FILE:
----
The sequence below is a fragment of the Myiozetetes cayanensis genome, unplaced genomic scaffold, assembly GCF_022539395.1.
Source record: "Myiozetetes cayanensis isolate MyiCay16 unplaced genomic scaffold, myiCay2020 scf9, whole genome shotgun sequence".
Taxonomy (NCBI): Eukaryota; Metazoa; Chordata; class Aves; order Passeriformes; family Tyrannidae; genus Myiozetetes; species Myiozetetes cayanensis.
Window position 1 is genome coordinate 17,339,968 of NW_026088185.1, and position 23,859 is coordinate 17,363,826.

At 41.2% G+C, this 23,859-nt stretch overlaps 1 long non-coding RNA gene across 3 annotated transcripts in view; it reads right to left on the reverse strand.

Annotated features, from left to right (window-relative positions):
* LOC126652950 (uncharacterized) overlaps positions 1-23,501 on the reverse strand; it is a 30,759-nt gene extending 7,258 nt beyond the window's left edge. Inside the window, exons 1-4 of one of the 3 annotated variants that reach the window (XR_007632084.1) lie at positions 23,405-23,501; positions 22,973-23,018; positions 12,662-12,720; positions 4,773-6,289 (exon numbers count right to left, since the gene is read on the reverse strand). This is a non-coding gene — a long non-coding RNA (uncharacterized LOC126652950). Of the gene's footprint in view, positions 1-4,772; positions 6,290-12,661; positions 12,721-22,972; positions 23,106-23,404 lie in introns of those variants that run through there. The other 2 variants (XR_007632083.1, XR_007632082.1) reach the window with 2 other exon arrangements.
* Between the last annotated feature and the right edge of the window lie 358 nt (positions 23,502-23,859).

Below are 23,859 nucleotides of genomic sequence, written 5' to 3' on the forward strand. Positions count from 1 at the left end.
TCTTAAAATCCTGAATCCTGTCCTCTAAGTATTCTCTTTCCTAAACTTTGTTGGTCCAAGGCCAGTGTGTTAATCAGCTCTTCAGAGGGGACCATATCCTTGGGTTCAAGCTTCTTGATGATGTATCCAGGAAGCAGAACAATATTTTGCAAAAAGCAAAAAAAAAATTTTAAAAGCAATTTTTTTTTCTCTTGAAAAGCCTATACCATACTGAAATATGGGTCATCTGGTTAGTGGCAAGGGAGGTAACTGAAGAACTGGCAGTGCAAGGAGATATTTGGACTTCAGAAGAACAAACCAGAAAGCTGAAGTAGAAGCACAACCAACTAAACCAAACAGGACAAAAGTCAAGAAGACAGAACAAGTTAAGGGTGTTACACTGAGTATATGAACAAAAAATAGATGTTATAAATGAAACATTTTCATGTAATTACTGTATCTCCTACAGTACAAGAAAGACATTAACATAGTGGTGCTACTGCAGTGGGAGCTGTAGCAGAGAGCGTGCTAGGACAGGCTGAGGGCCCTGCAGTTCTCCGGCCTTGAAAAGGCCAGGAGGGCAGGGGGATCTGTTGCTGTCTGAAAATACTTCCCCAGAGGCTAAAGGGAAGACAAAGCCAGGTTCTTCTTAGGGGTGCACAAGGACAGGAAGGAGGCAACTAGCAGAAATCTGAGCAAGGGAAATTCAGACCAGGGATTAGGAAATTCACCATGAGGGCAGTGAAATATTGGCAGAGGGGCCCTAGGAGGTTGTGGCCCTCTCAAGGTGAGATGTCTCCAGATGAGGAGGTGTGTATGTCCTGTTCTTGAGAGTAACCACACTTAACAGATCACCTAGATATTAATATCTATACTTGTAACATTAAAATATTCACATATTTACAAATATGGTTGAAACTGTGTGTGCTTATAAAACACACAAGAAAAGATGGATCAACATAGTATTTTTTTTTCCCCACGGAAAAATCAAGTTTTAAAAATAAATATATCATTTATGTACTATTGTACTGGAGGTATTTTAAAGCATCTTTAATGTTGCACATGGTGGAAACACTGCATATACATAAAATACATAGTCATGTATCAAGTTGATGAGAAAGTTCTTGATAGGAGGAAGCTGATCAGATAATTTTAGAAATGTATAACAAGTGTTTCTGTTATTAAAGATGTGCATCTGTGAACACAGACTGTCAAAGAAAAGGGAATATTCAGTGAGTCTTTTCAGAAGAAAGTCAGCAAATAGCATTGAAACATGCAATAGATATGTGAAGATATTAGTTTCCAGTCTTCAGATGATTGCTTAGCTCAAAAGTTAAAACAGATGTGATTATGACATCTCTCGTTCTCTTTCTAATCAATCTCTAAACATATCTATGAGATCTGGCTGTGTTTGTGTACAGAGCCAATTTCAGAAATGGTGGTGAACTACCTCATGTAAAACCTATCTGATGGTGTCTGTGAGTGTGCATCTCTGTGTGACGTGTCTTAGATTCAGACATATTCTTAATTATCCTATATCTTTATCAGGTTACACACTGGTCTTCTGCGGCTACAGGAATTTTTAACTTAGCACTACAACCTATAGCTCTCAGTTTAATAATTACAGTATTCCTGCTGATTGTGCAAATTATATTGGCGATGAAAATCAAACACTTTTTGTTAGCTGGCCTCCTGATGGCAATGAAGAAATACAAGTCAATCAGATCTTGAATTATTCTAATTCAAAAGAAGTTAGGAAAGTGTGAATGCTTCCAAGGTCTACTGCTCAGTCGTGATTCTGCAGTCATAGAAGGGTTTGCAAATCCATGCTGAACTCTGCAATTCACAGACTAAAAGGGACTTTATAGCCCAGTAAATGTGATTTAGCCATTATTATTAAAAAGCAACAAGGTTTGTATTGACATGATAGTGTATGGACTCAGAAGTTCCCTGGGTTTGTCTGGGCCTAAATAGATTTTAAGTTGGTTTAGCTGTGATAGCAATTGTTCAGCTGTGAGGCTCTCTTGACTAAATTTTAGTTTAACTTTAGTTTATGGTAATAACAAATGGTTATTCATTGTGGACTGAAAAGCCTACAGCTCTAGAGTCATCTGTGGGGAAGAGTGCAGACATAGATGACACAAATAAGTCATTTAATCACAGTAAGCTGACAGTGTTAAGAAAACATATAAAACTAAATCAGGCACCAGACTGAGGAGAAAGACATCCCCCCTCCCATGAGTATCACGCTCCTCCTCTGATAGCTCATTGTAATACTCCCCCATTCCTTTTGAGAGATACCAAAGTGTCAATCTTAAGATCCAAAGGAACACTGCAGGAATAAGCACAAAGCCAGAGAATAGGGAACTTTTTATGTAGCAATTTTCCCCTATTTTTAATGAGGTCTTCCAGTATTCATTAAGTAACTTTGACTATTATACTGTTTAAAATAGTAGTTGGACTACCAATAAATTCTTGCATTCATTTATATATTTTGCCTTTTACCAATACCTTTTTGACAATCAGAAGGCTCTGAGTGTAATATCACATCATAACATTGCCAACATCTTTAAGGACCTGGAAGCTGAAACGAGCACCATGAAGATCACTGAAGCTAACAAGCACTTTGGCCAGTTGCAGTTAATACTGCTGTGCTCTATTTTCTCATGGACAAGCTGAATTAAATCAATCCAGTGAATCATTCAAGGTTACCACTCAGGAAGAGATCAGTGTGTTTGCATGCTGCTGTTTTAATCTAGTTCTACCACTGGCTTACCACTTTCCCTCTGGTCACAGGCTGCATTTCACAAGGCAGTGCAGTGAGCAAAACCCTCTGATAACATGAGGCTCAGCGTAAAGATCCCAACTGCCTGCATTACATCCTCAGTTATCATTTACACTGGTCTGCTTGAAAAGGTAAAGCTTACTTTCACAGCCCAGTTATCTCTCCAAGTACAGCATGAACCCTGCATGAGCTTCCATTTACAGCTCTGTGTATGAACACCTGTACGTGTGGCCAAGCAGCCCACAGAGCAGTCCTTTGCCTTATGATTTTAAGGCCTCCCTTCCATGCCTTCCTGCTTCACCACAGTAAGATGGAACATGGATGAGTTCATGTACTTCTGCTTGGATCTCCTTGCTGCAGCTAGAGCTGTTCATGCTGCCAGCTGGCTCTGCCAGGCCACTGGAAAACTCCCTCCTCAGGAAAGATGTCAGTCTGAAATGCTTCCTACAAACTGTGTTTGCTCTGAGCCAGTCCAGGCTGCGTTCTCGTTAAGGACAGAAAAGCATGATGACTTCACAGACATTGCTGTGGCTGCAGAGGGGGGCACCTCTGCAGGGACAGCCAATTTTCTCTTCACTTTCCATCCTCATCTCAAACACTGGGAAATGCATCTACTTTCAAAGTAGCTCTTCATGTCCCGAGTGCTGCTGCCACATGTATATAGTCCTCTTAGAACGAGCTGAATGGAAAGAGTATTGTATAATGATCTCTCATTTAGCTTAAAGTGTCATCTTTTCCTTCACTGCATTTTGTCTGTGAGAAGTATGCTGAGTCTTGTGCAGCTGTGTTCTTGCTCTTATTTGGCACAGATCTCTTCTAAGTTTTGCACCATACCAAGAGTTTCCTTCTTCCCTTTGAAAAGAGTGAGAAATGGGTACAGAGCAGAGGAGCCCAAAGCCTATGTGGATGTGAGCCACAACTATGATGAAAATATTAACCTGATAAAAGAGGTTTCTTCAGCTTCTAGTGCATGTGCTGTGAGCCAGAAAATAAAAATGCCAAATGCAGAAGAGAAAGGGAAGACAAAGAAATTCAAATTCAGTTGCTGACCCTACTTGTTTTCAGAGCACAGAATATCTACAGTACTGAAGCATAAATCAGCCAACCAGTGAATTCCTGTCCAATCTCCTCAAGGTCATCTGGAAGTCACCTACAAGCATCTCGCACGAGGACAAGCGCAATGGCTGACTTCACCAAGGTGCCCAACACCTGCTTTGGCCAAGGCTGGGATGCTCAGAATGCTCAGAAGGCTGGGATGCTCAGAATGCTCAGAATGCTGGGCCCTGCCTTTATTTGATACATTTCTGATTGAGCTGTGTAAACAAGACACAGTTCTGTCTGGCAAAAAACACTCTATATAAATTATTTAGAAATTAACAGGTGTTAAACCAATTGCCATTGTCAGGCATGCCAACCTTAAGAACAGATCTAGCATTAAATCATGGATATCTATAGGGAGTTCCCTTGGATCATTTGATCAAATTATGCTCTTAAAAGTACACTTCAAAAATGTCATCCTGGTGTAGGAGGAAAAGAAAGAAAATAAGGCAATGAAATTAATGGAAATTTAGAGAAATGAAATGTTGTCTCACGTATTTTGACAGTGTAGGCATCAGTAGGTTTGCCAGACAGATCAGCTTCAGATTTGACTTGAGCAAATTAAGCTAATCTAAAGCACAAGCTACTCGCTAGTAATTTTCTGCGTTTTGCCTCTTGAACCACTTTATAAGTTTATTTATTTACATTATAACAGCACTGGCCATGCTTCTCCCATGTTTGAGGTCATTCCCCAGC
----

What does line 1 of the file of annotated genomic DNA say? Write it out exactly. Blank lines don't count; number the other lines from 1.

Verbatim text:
The sequence below is a fragment of the Myiozetetes cayanensis genome, unplaced genomic scaffold, assembly GCF_022539395.1.